The industry consortium can more effectively identify best practices and develop baseline security procedures, the whitepaper reads. To improve its effectiveness, DTCC says standardization “requires collaboration from professional organizations, the financial services sector, and its regulators.”
The Depository Trust & Clearing Corporation (DTCC) wants the financial sector to form a consortium alongside regulators to reduce risks associated with blockchain.
In a white paper published Wednesday, the New York-based post-trade financial services firm said participants in the financial sector should work to establish a set of “agreed-upon standards” that could address some of the security concerns surrounding the tech.
“In light of the speed of digital transformation within the financial services sector, DTCC calls for a coordinated strategy for the development of a principles-based framework to identify and address DLT specific security risks,” reads the whitepaper.
DTCC has been planning on integrating blockchain into its own operations for the past couple of years. But Wednesday’s white paper argues some of the associated risks have not been adequately addressed and could leave traditional players totally unprepared.
Addressing these risks will allow firms to more easily identify potential security risks, the white paper reads. Greater security standardization may also improve overall understanding and user confidence in the technology, as well as foster greater collaboration.
By including regulators in the creation of the framework, the firm argues, will ensure alignment with future legislation that can also be a better safeguard for industry participants as well as customers.
DTCC is the world’s largest trade repository, holding data for more than four-fifths of the global derivatives market. Its central role has helped standardize basic practices in traditional markets such as introducing a cost basis information framework – determining the original value of an asset for tax purposes – in equities clearing.
Although there have been some previous attempts to introduce standardized blockchain security practices, DTCC argues it can “leverage our unique role within the financial services sector” to begin developing a comprehensive framework that can be used by all industry participants.
DTCC has already begun the process of standardizing a new blockchain-based financial system. It effectively called on participants to adopt its guidelines, published in March 2019, for the post-trade processing of tokenized securities.
Dole to Integrate IBM’s Food Trust Blockchain Into All Divisions by 2025
Dole Food Company, the world’s largest producer of fruit and vegetables, has revealed a five-year plan to expand its adoption of distributed ledger technology, or DLT, for supply chain tracking.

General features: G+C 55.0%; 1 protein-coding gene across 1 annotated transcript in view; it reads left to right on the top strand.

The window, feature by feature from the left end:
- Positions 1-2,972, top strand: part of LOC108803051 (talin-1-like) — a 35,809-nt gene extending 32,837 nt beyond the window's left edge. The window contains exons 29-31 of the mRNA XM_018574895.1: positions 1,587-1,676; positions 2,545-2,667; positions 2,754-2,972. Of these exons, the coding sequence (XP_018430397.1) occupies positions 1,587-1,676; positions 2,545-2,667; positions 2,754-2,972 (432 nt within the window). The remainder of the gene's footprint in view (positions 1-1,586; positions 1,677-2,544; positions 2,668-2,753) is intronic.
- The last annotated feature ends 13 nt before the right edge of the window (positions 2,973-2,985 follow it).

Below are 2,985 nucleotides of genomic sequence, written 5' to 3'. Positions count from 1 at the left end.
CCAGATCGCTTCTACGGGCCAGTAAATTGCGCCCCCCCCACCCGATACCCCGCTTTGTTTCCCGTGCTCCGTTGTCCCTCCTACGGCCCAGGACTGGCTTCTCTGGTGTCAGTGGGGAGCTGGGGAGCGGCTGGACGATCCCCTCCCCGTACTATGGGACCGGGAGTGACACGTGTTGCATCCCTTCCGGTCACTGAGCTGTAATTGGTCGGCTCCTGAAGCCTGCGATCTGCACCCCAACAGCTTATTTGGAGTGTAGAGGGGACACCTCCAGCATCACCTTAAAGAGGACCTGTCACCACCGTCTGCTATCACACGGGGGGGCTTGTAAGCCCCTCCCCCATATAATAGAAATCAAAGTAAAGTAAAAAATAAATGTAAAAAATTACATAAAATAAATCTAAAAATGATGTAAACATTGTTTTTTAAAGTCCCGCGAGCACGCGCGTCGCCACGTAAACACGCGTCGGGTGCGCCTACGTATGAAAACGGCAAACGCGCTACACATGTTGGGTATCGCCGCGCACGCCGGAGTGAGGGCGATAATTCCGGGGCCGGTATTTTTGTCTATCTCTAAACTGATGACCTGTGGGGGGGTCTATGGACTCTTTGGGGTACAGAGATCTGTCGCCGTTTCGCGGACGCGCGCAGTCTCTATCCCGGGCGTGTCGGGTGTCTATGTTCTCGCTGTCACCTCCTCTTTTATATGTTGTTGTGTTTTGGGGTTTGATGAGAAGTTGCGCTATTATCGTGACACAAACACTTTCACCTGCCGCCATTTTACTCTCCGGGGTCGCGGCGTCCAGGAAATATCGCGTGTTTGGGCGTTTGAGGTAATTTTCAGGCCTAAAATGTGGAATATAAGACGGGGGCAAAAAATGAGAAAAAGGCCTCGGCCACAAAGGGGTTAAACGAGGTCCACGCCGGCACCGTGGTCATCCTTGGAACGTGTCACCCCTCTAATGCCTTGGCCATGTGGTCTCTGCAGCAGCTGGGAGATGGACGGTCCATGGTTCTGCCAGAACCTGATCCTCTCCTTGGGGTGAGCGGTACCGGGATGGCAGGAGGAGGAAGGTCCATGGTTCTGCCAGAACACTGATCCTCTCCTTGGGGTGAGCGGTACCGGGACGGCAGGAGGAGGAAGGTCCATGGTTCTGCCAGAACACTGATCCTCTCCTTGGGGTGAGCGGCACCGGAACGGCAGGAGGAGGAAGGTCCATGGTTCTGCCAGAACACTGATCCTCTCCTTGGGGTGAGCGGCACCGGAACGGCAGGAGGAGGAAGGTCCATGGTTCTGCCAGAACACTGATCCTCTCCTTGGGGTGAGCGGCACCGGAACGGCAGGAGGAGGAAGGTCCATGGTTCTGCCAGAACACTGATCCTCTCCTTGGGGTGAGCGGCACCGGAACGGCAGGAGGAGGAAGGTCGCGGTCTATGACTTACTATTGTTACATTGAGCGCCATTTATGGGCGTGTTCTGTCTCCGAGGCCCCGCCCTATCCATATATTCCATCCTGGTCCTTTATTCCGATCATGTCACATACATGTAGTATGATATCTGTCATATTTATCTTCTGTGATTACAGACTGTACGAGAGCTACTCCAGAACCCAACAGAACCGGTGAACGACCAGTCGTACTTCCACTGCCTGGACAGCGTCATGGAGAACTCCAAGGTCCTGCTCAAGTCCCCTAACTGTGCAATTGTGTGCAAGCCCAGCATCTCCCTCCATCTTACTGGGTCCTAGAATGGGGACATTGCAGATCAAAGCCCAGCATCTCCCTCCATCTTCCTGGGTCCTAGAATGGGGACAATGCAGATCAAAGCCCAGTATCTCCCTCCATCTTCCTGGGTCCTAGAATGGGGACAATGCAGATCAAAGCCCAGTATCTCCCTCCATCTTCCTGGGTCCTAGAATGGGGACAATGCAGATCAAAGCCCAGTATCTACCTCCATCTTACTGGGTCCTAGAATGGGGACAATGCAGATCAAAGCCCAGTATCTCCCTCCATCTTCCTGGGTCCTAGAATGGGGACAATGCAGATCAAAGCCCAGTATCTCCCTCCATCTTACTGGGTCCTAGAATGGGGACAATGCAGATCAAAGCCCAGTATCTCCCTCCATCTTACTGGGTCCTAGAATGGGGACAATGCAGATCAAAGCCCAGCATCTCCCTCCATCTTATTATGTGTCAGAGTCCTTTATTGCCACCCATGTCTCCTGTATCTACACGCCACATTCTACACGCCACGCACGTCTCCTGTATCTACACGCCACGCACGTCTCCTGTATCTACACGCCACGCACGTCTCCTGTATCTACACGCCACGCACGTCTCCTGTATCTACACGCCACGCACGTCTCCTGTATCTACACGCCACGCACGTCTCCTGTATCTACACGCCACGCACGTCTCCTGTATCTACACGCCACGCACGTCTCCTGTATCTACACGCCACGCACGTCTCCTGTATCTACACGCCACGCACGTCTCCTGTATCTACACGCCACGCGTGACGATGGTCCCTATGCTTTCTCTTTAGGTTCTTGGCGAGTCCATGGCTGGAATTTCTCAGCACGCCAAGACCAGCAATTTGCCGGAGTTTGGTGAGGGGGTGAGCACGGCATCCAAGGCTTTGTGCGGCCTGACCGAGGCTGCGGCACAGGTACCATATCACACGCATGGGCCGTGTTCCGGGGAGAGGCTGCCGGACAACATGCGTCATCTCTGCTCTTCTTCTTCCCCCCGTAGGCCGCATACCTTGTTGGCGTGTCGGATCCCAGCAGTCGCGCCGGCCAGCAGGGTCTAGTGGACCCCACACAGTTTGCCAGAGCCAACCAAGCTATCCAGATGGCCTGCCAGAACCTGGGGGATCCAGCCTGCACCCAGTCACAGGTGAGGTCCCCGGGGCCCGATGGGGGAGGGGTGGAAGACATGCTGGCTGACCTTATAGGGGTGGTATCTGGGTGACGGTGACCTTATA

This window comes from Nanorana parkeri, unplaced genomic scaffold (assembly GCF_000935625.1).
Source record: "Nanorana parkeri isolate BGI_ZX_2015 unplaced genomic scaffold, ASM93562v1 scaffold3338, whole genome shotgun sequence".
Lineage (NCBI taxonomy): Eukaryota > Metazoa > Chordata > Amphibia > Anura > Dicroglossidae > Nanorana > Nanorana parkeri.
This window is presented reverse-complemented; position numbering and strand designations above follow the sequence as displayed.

Dole’s blockchain expansion was announced in its 2020 Corporate Responsibility and Sustainability Report.
Dole first began to explore DLT after joining IBM’s Food Trust as a founding member in 2017.
Dole to launch DLT tracing in all divisions by 2025
The report announces that Dole will comprehensively overhaul its food tracing systems, including the goal of integrating blockchain-based product-tagging and advanced traceability solutions into all of its divisions by 2025.
Dole already utilizes blockchain throughout its supply chain for salads and fresh vegetables, and has shared its data with select retail customers since 2019.
“Blockchain cuts the average time needed for food safety investigations from weeks to mere seconds”, states Dole.
“Produce that’s been logged via blockchain can be instantly tracked back through the supply chain, giving retailers and consumers confidence in the event of a recall”, the report adds.
Food producers trial consumer-facing QR-code scanning
The report states that security measures are built into the system to prevent retailers participating in its blockchain program from exposing valuable proprietary information to other entities in the network.
Dole also announced plans to launch a consumer-facing feature allowing shoppers to scan each package of salad or vegetables to access detailed information recorded across the product’s supply chain:
“Eventually, consumers will be able to scan each bag of salad or package of vegetables in-store to get information about its journey from farm to store shelf.”
On April 6, fellow-IBM food trust member, Nestlé, announced it would expand its use of DLT to print QR codes on the packaging for its premium coffee brand, Zoégas. Consumers can now trace select blends back to farms and roasters in Brazil, Rwanda, and Colombia.
Ethical egg producer, Farmer’s Hen House, launched a similar program in partnership with blockchain food tracing firm, Bytable. They began printing QR-codes on egg cartons in mid-April that allow consumers to trace the origin of their eggs.